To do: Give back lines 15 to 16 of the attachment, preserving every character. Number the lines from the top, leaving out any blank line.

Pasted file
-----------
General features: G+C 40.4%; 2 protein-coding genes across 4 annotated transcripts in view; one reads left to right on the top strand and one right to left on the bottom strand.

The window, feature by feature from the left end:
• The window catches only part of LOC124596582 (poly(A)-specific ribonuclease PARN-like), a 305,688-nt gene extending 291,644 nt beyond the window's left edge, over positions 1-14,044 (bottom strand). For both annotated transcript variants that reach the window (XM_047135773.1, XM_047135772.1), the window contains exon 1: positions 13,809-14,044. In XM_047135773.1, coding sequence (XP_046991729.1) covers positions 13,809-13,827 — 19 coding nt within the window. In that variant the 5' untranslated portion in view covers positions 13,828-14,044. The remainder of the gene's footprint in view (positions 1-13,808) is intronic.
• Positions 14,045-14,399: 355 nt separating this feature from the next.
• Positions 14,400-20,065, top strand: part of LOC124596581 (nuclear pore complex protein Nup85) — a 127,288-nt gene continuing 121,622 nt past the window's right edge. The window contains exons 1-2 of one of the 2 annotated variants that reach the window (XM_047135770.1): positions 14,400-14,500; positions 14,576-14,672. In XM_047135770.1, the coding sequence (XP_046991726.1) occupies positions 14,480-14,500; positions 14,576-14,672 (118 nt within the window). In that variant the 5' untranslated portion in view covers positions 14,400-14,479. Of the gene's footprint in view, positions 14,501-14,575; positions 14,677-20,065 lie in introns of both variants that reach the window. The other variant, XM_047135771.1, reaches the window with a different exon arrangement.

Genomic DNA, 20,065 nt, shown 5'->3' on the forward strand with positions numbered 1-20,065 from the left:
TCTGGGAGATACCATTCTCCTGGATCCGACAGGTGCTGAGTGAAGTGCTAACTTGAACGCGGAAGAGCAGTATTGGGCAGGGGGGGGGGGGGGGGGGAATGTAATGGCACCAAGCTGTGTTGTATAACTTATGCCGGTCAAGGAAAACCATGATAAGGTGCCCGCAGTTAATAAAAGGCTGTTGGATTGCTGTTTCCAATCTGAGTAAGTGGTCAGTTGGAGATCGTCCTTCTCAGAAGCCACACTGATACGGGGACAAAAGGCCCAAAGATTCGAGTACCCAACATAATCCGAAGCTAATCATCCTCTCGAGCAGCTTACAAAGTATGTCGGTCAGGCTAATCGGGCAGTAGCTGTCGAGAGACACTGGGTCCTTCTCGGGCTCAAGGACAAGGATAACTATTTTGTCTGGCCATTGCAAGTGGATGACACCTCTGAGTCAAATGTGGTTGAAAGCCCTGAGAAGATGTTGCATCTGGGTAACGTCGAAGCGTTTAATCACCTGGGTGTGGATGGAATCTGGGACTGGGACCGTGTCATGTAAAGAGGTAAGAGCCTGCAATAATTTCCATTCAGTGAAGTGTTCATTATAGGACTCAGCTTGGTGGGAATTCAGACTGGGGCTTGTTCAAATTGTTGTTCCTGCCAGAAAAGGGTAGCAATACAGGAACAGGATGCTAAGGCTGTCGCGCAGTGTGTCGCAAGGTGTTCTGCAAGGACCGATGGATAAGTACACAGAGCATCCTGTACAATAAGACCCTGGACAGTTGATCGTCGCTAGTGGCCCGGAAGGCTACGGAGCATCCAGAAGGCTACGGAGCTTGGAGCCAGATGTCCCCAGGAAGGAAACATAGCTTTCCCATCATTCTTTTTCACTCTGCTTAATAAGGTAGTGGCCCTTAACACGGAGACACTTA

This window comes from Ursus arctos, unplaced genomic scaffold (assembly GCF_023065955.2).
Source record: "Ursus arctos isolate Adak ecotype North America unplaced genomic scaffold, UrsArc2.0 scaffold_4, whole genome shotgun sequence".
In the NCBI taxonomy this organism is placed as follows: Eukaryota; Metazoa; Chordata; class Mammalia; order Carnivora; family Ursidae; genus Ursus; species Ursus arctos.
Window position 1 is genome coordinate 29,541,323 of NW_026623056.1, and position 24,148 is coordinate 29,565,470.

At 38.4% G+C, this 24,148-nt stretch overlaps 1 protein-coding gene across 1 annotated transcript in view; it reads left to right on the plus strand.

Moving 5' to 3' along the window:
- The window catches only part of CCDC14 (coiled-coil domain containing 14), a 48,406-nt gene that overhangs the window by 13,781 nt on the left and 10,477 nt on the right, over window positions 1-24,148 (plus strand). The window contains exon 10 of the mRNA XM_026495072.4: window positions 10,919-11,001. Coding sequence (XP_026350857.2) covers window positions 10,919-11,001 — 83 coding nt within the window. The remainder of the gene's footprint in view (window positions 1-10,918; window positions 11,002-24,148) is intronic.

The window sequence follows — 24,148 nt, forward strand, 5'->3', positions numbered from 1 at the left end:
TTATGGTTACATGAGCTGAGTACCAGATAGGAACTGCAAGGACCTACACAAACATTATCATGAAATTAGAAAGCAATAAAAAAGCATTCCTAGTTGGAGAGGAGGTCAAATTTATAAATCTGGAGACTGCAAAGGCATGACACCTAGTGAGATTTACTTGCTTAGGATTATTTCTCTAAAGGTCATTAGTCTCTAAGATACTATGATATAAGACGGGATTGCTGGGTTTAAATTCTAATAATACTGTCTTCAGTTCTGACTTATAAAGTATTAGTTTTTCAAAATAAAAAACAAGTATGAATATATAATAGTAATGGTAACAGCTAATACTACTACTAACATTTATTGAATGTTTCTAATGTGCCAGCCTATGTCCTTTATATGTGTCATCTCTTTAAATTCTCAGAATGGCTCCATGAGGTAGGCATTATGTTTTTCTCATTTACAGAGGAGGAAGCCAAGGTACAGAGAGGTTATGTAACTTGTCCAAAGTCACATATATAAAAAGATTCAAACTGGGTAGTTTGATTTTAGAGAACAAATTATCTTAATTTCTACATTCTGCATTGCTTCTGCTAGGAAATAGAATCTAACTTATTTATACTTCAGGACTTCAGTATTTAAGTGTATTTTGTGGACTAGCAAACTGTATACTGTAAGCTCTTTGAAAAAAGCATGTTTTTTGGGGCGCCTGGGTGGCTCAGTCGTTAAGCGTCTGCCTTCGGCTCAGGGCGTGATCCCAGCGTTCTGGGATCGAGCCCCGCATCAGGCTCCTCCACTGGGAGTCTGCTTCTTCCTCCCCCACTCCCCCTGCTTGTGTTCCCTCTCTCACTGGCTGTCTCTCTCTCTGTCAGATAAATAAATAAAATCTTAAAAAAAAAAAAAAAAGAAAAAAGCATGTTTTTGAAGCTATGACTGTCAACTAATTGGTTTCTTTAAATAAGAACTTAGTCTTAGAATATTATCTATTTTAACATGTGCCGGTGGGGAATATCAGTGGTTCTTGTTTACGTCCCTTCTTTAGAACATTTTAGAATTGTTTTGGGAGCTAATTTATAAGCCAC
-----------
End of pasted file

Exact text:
The window sequence follows — 24,148 nt, forward strand, 5'->3', positions numbered from 1 at the left end:
TTATGGTTACATGAGCTGAGTACCAGATAGGAACTGCAAGGACCTACACAAACATTATCATGAAATTAGAAAGCAATAAAAAAGCATTCCTAGTTGGAGAGGAGGTCAAATTTATAAATCTGGAGACTGCAAAGGCATGACACCTAGTGAGATTTACTTGCTTAGGATTATTTCTCTAAAGGTCATTAGTCTCTAAGATACTATGATATAAGACGGGATTGCTGGGTTTAAATTCTAATAATACTGTCTTCAGTTCTGACTTATAAAGTATTAGTTTTTCAAAATAAAAAACAAGTATGAATATATAATAGTAATGGTAACAGCTAATACTACTACTAACATTTATTGAATGTTTCTAATGTGCCAGCCTATGTCCTTTATATGTGTCATCTCTTTAAATTCTCAGAATGGCTCCATGAGGTAGGCATTATGTTTTTCTCATTTACAGAGGAGGAAGCCAAGGTACAGAGAGGTTATGTAACTTGTCCAAAGTCACATATATAAAAAGATTCAAACTGGGTAGTTTGATTTTAGAGAACAAATTATCTTAATTTCTACATTCTGCATTGCTTCTGCTAGGAAATAGAATCTAACTTATTTATACTTCAGGACTTCAGTATTTAAGTGTATTTTGTGGACTAGCAAACTGTATACTGTAAGCTCTTTGAAAAAAGCATGTTTTTTGGGGCGCCTGGGTGGCTCAGTCGTTAAGCGTCTGCCTTCGGCTCAGGGCGTGATCCCAGCGTTCTGGGATCGAGCCCCGCATCAGGCTCCTCCACTGGGAGTCTGCTTCTTCCTCCCCCACTCCCCCTGCTTGTGTTCCCTCTCTCACTGGCTGTCTCTCTCTCTGTCAGATAAATAAATAAAATCTTAAAAAAAAAAAAAAAAGAAAAAAGCATGTTTTTGAAGCTATGACTGTCAACTAATTGGTTTCTTTAAATAAGAACTTAGTCTTAGAATATTATCTATTTTAACATGTGCCGGTGGGGAATATCAGTGGTTCTTGTTTACGTCCCTTCTTTAGAACATTTTAGAATTGTTTTGGGAGCTAATTTATAAGCCAC